Vietnam Veterans Memorial, Washington D.C.
The Vietnam Veterans Memorial, dedicated in November 1982, commemorates American military personnel during one of this nation's least popular wars, I guess.
The V-shaped memorial consists of a few parts:
- the two black granite walls inscribed with countless names of US victims (58,000) killed or missing in action during the war
- the three service men statue and flagpole
- the women in service to the Vietnam War statue.
There is an official list of the victims of that war and a few kiosks that sell military badges and things like that.
More details and pictures in my Things To Do tips # 167 - 169.
See the Vietnam Veterans Memorial located on the Mall : Constitution Avenue (between Henry Bacon Dr & 21st street)near the Lincoln Memorial - Subway : Foggy Bottom -
Fondest memory: This statue is on the style of the movies. The 58.000 victims of the war are named on a near monument more simple.
Visit the Vietnam Memorial. It is an extremely humbling experience. You cannot go there and not be moved.
Fondest memory: The hotel room was nice...
But seriously, it was probably at the Lincoln Memorial, me and my then girlfriend, held pennies up, while we took pictures. It was goofy but both of us still look at those pictures and laugh.
Favorite thing: Vietnam Veterans Memorial - Black granite walls with the name of more than 58,000 men and women who perished from 1959 to 1975, during the Vietnam War. It's the most visited memorial in Washington, located in the Mall, close to the Lincoln Memorial on the side of Constitution Avenue. Beautiful and solemn.
There are a few kiosks by the Vietnam Veterans memorial (on the Lincoln Memorial's side of it) that sell military badges and things like that. The vendors also display various appeals and messages, generally making political statements - that was my understanding anyway.
My impression was that those vendors were veterans trying to make a living, but I did not dare ask.
Another example of what you can buy near the Vietnam Veterans Memorial.
I started to laugh when I saw this... till I realized why somebody came up with this idea... Still, I guess it's just as good as any other way to deal with the 911 tragedy.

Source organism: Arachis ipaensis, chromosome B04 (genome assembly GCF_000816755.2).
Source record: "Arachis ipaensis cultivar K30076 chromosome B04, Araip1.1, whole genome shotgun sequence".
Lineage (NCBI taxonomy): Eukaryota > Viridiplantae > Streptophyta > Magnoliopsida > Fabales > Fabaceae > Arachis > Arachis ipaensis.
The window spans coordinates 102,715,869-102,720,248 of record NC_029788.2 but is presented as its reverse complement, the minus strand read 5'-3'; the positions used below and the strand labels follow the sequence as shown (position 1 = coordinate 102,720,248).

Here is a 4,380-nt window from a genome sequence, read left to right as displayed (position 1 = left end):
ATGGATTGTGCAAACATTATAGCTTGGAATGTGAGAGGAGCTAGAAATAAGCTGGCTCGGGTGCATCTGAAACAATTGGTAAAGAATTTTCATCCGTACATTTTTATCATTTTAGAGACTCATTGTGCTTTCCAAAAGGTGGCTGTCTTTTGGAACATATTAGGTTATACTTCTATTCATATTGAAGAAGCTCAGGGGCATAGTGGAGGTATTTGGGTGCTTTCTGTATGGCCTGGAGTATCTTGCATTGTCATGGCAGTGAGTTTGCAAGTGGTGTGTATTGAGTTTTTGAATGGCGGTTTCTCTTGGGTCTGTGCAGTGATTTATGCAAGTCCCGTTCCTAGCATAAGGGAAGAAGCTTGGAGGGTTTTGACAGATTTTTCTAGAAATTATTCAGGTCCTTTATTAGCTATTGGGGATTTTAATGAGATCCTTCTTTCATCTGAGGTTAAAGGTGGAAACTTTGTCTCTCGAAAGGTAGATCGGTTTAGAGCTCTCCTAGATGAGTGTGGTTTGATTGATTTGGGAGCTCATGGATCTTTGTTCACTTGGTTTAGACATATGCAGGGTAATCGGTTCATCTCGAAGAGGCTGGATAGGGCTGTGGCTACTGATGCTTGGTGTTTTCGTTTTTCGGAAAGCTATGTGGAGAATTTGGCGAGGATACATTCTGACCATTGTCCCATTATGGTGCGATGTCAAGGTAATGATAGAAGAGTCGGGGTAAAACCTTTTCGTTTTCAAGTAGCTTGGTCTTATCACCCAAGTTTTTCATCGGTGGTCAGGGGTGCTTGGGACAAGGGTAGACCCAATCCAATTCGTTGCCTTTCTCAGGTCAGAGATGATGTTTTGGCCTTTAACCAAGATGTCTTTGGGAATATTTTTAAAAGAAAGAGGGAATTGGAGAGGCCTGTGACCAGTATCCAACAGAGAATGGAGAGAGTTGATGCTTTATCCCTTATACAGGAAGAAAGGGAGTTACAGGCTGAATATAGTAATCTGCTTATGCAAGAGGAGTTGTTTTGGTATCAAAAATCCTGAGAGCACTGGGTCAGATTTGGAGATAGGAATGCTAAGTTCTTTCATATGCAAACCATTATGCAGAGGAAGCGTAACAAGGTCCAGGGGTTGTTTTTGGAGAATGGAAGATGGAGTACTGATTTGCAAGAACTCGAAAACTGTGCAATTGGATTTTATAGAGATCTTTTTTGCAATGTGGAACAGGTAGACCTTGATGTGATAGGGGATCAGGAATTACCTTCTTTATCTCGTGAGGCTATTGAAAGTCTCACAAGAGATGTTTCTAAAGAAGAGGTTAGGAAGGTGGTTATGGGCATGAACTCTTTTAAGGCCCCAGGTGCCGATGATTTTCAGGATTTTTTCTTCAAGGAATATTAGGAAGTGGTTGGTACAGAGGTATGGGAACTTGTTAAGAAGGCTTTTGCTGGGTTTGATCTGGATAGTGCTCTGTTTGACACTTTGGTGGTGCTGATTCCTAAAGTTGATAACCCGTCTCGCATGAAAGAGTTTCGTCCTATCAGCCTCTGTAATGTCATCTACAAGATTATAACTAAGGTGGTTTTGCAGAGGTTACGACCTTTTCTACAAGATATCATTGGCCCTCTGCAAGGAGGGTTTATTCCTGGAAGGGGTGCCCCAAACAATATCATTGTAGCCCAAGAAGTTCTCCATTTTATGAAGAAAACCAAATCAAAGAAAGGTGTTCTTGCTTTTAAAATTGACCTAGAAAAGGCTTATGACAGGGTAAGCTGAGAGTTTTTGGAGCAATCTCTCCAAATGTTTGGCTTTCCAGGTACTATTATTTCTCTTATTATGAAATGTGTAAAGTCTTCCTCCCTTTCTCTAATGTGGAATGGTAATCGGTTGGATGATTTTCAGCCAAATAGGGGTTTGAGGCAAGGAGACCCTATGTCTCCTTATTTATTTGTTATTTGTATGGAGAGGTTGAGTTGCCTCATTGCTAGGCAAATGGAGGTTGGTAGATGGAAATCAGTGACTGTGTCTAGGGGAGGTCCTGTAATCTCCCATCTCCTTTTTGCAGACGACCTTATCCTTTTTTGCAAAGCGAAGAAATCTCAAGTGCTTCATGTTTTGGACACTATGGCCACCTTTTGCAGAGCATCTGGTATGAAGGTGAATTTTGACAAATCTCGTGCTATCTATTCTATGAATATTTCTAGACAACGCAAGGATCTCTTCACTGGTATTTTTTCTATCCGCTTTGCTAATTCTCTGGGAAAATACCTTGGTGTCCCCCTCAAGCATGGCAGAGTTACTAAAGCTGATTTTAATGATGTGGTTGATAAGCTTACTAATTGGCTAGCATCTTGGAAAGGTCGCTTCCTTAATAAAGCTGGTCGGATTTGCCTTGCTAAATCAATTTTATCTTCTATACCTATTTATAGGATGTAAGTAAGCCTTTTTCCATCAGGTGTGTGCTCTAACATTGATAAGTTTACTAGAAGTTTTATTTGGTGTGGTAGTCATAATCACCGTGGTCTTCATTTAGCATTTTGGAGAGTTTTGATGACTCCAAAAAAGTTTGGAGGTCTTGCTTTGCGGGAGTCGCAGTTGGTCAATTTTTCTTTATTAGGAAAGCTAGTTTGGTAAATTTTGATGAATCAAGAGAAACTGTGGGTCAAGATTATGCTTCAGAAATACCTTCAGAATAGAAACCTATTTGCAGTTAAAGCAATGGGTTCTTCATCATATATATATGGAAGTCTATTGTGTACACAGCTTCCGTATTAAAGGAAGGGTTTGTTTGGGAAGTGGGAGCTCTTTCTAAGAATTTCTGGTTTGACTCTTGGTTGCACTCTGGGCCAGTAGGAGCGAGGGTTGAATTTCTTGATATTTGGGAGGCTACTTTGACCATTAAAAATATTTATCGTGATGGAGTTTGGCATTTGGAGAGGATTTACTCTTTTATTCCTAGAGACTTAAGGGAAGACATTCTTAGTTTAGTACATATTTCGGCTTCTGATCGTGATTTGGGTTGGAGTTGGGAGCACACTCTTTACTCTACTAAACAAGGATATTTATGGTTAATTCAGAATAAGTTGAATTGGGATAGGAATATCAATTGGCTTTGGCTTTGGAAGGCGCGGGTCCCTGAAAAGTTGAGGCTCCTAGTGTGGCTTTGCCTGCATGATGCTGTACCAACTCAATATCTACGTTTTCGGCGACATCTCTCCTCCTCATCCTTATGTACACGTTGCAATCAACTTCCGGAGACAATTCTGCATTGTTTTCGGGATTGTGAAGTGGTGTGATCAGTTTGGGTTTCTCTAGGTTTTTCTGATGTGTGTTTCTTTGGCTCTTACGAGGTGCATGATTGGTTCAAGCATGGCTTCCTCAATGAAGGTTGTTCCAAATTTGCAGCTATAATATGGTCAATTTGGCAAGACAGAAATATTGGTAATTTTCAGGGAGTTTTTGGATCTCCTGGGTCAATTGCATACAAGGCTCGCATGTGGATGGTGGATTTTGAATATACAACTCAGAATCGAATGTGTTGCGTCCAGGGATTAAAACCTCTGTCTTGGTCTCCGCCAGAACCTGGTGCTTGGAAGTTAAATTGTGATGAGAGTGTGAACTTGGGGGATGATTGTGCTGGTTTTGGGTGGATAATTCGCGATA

Although this is a somber place. You must take a stroll along the Vietnam War Memorial Wall.
Located between the Washington Monument and the Lincoln Memorial on the Mall in Washington, D.C., the dramatic and somber Vietnam Veterans Memorial was dedicated in November 1982.
The privately financed monument was officially accepted by Pres. Ronald Reagan on Nov. 11, 1984, when he signed a document transferring the memorial to the U.S. Park Service.
The V-shaped memorial consists of two 250-ft walls of polished black granite sloping to the ground from an apex of 10 feet. The walls are inscribed with the names of the more than 58,000 U.S. men and women who were killed or missing in the Vietnam War.
Privately funded through the Vietnam Veterans Memorial Fund headed by Jan Scruggs, the memorial was designed by Maya Ying Lin, a Yale architecture student whose design was chosen over 1,421 others submitted in the public competition.
To ease a controversy aroused by the nontraditional appearance of the memorial, a sculpture of three servicemen and a flag were placed off to the side.
I do apologize for not having a picture of this, but I felt it necessary to atleast give notice of its exsistence.
Visit the Vietnam Veterans Memorial. The statue shows three typical soldiers serving during that time.
Fondest memory: There is also 'The Wall' a solid black oblisk, laying on its side as if it had died, I didn't have the heart to take a picture of 'The Wall' where all the names of those lost in Vietnam were displayed.
make a special pilgrimage to the VIETNAM VETERANS' MEMORIAL honoring a unique group of valiant American men and women who served during the long-drawn Vietnam War.
The photo below shows the names of these brave military men who lost their lives or are still missing in action..... :-(
The Wall... Just the site of it is imposing. It will bring tears to your eye's .
Fondest memory: Getting to see the Marine slient drill team proform. This team is amazing. If you ever has the chance take in the show, they proform during the summer near the staue of the landing at Killamingero.
This is a sad, and very moving part of the whole visit.
The Vietnam Veterans Memorial
Although one of the simplest memorials, the Vietnam Veterans Memorial is perhaps one of the most moving.
Fondest memory: Country of great people, with lots of enargy.
God bless America
Every time I see the wall, I get teary-eyed.
To see all those names affects me deeply,
I had no family that died in vietnam, for my brothers were too young by one year (the oldest).
When you go to Gettysburg, you feel the loss with all the monuments, but at the wall you weep. There are some lost Americans who visit and say insensitive things, my daughter could not believe her ears!
Please visit with regard to others, I was not the only weeping there.
The Vietnan Memorial is dedicated to the 58.132 men and women who died in Vietnan, near the Lincoln Memorial.
El monumento a Vietnan esta dedicado a los 58.132 hombres y mujeres que murieron alli. Esta junto el meoriald eLincoln.
Favorite thing: see the memorial that commemorates the services of women in the military. The sculptor depicts the role of nurses in Viet Nam. Located near the Viet Nam Wall the sculpture evokes emotion.